This version differs from the parametric one in introducing autmatic
delays. In practice, if a dependency loop involves a `transfer`

primitive, it will be resolved during runtime even if transfer
functions are not delayed by default.

The interface of this module differs from the old Elerea in the following ways:

- the delta time argument is generalised to an arbitrary type, so it
is possible to do without
`external`

altogether in case someone wants to do so; - there is no
`sampler`

any more, it is substituted by`join`

, as signals are monads; -
`generator`

has been conceptually simplified, so it's a more basic primitive now; - all signals are aged regardless of whether they are sampled (i.e. their behaviour doesn't depend on the context any more);
- the user needs to cache the results of applicative operations to be
reused in multiple places explicitly using the
`memo`

combinator.

- data Signal p a
- data SignalGen p a
- start :: SignalGen p (Signal p a) -> IO (p -> IO a)
- external :: a -> IO (Signal p a, a -> IO ())
- delay :: a -> Signal p a -> SignalGen p (Signal p a)
- stateful :: a -> (p -> a -> a) -> SignalGen p (Signal p a)
- transfer :: a -> (p -> t -> a -> a) -> Signal p t -> SignalGen p (Signal p a)
- memo :: Signal p a -> SignalGen p (Signal p a)
- generator :: Signal p (SignalGen p a) -> SignalGen p (Signal p a)
- noise :: MTRandom a => Signal p a
- getRandom :: MTRandom a => SignalGen p a
- debug :: String -> SignalGen p ()

# Documentation

A signal can be thought of as a function of type `Nat -> a`

, and
its `Monad`

instance agrees with that intuition. Internally, is
represented by a sampling computation.

Monad (Signal p) | |

Functor (Signal p) | |

Applicative (Signal p) | |

Bounded t => Bounded (Signal p t) | |

Enum t => Enum (Signal p t) | |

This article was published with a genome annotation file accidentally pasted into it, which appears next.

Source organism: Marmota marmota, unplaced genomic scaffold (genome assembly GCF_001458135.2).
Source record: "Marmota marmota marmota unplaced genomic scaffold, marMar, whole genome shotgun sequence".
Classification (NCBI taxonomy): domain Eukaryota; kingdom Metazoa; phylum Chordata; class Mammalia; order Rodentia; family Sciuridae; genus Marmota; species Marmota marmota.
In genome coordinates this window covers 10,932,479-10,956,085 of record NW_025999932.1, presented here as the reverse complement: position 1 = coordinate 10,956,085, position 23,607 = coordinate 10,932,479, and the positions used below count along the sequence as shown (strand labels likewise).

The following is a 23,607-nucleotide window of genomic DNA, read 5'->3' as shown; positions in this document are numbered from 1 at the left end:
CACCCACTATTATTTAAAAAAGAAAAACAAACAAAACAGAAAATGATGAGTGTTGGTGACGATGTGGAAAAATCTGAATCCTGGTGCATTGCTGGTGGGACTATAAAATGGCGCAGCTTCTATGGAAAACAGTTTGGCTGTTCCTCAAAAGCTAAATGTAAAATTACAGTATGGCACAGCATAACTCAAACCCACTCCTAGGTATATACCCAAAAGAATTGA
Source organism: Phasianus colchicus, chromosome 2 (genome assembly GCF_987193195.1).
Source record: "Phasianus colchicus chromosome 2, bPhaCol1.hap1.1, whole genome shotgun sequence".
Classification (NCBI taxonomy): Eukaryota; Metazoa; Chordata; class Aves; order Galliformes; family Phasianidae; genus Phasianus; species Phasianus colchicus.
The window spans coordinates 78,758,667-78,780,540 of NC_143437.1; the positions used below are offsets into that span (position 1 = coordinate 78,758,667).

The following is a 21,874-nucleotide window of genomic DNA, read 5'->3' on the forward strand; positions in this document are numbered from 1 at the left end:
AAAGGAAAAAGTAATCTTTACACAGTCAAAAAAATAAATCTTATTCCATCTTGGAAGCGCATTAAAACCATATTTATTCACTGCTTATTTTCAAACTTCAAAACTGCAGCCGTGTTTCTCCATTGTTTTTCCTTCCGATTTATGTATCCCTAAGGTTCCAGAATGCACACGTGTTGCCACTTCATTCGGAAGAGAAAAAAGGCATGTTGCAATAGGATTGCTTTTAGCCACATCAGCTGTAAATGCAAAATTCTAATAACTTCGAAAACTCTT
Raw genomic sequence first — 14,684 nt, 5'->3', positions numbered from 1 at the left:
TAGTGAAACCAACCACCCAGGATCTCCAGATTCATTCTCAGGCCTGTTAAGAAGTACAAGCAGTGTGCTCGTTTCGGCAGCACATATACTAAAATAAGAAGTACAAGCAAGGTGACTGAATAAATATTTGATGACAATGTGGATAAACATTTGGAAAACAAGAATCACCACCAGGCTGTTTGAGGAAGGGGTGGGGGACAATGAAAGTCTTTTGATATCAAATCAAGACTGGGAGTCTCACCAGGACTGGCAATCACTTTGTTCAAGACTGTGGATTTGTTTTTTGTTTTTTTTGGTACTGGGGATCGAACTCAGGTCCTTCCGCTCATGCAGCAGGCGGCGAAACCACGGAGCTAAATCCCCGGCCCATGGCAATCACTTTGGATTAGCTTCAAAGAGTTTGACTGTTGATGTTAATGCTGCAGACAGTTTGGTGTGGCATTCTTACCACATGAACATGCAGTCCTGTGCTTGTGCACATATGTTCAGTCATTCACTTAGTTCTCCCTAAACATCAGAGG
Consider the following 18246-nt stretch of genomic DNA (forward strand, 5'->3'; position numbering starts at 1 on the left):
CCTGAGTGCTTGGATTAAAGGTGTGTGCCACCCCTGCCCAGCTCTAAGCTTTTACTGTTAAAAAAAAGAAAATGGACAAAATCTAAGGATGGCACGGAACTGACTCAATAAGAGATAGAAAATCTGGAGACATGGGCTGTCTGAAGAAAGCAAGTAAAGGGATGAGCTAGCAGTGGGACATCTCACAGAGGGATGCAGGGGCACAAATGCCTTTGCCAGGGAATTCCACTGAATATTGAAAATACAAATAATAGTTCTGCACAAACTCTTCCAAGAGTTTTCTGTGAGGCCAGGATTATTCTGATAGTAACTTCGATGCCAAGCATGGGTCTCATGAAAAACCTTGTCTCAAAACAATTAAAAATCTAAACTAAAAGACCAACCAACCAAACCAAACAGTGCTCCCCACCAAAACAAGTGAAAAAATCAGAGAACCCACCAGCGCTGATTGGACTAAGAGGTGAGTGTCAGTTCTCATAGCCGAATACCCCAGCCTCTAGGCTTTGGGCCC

Eq (Signal p a) | Equality test is impossible. |

Floating t => Floating (Signal p t) | |

Fractional t => Fractional (Signal p t) | |

Integral t => Integral (Signal p t) | |

Num t => Num (Signal p t) | |

Ord t => Ord (Signal p t) | |

Real t => Real (Signal p t) | |

Show (Signal p a) | The |

A signal generator is the only source of stateful signals. Internally, computes a signal structure and adds the new variables to an existing update pool.

:: SignalGen p (Signal p a) | the generator of the top-level signal |

-> IO (p -> IO a) | the computation to sample the signal |

Embedding a signal into an `IO`

environment. Repeated calls to
the computation returned cause the whole network to be updated, and
the current sample of the top-level signal is produced as a result.
The computation accepts a global parameter that will be distributed
to all signals. For instance, this can be the time step, if we
want to model continuous-time signals.

A signal that can be directly fed through the sink function returned. This can be used to attach the network to the outer world. Note that this is optional, as all the input of the network can be fed in through the global parameter, although that is not really convenient for many signals.

The `delay`

transfer function emits the value of a signal from
the previous superstep, starting with the filler value given in the
first argument.

stateful :: a -> (p -> a -> a) -> SignalGen p (Signal p a)Source

A pure stateful signal. The initial state is the first output, and every following output is calculated from the previous one and the value of the global parameter.

transfer :: a -> (p -> t -> a -> a) -> Signal p t -> SignalGen p (Signal p a)Source

A stateful transfer function. The current input affects the current output, i.e. the initial state given in the first argument is considered to appear before the first output, and can never be observed. Every output is derived from the current value of the input signal, the global parameter and the previous output. The only exception is when a transfer function sits in a loop without a delay. In this case, a delay will be inserted at a single place during runtime (i.e. the previous output of the node affected will be reused) to resolve the circular dependency.

Memoising combinator. It can be used to cache results of
applicative combinators in case they are used in several places.
Other than that, it is equivalent to `return`

.

A reactive signal that takes the value to output from a monad carried by its input. It is possible to create new signals in the monad.